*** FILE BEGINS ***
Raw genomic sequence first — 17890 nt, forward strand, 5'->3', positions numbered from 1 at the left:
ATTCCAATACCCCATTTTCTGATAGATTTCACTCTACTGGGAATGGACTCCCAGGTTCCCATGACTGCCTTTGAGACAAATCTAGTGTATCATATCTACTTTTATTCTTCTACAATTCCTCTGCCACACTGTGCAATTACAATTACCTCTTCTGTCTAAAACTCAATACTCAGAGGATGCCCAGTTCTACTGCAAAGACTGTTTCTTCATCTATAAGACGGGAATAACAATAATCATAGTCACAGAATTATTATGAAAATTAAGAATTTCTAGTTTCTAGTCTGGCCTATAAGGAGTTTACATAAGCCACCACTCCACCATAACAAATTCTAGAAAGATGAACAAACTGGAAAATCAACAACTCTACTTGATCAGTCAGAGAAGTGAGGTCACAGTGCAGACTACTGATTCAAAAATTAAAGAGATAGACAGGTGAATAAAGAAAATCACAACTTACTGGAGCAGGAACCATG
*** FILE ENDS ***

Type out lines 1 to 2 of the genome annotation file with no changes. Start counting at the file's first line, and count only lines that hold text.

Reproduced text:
Raw genomic sequence first — 17890 nt, forward strand, 5'->3', positions numbered from 1 at the left:
ATTCCAATACCCCATTTTCTGATAGATTTCACTCTACTGGGAATGGACTCCCAGGTTCCCATGACTGCCTTTGAGACAAATCTAGTGTATCATATCTACTTTTATTCTTCTACAATTCCTCTGCCACACTGTGCAATTACAATTACCTCTTCTGTCTAAAACTCAATACTCAGAGGATGCCCAGTTCTACTGCAAAGACTGTTTCTTCATCTATAAGACGGGAATAACAATAATCATAGTCACAGAATTATTATGAAAATTAAGAATTTCTAGTTTCTAGTCTGGCCTATAAGGAGTTTACATAAGCCACCACTCCACCATAACAAATTCTAGAAAGATGAACAAACTGGAAAATCAACAACTCTACTTGATCAGTCAGAGAAGTGAGGTCACAGTGCAGACTACTGATTCAAAAATTAAAGAGATAGACAGGTGAATAAAGAAAATCACAACTTACTGGAGCAGGAACCATG